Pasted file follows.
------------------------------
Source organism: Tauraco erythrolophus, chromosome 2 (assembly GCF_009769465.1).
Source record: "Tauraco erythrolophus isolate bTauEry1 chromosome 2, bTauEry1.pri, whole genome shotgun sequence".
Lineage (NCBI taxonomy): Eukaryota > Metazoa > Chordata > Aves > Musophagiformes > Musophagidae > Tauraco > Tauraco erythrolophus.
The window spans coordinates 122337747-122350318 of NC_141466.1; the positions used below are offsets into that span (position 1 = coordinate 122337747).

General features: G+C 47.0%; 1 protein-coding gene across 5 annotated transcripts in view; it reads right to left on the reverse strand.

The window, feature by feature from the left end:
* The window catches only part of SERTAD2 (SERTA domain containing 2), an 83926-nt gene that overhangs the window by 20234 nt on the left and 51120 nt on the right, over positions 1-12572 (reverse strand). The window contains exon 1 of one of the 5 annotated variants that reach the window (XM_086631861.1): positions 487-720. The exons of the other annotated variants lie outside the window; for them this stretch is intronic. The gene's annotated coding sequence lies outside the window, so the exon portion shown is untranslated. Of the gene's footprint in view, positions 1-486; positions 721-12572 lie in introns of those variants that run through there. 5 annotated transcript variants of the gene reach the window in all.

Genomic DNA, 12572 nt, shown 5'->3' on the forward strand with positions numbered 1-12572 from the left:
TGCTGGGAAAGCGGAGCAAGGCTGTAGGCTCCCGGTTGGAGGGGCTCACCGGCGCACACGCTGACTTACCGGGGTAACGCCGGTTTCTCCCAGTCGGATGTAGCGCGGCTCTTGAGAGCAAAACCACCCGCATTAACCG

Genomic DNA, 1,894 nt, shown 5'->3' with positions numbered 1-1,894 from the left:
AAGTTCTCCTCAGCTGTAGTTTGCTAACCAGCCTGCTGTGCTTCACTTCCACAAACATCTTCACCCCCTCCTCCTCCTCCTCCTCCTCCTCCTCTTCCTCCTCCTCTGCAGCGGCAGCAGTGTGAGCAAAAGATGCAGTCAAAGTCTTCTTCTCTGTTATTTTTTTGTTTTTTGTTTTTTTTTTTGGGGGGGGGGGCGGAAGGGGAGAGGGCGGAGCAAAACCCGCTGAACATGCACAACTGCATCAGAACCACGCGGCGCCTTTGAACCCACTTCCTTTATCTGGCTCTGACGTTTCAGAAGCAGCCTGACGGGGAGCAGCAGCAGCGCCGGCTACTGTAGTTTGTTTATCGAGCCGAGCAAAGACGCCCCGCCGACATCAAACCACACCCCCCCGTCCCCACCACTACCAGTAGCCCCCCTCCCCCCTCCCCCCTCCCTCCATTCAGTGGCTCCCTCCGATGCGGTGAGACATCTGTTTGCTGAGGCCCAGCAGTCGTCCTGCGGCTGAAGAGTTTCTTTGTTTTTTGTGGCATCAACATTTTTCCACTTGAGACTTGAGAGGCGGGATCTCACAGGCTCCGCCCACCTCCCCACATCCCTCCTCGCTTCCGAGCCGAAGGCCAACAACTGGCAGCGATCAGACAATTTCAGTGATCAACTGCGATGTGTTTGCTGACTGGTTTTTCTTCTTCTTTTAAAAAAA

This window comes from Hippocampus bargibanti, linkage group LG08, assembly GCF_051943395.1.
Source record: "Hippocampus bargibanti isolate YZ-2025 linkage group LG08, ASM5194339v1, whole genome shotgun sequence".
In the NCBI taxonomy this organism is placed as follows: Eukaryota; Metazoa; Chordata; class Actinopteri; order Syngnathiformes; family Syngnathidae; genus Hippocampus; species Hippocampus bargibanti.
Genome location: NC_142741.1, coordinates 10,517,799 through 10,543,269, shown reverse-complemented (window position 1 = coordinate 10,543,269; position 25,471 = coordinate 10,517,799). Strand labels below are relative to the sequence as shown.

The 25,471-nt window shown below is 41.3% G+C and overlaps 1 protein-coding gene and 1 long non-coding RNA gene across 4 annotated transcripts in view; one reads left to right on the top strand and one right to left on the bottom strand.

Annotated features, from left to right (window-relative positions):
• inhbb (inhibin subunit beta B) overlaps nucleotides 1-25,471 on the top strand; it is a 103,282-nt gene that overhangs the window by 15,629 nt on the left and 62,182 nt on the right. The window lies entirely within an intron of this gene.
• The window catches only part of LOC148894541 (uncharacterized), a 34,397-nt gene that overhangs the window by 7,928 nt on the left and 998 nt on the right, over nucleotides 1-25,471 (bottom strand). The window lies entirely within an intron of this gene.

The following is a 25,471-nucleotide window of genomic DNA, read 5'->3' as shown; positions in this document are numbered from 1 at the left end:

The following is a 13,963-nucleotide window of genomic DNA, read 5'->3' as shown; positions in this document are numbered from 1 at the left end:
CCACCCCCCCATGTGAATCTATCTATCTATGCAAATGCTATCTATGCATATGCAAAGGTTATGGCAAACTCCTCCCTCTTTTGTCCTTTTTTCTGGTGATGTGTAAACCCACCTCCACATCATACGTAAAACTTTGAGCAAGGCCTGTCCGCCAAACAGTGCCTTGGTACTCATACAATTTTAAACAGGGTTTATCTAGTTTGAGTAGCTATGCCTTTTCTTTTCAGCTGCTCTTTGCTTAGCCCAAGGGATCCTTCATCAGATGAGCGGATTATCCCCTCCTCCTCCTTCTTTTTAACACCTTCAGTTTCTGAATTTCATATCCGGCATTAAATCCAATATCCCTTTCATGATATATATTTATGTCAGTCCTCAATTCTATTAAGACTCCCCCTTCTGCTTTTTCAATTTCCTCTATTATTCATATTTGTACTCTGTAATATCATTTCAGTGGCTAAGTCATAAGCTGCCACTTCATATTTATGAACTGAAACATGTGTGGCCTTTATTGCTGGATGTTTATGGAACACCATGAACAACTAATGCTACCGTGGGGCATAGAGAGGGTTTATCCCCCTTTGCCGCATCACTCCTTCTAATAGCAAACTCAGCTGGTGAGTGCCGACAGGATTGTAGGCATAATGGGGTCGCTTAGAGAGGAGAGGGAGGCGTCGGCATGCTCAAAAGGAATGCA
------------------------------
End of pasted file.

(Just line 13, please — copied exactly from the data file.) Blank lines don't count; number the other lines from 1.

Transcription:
Source record: "Hippocampus bargibanti isolate YZ-2025 linkage group LG08, ASM5194339v1, whole genome shotgun sequence".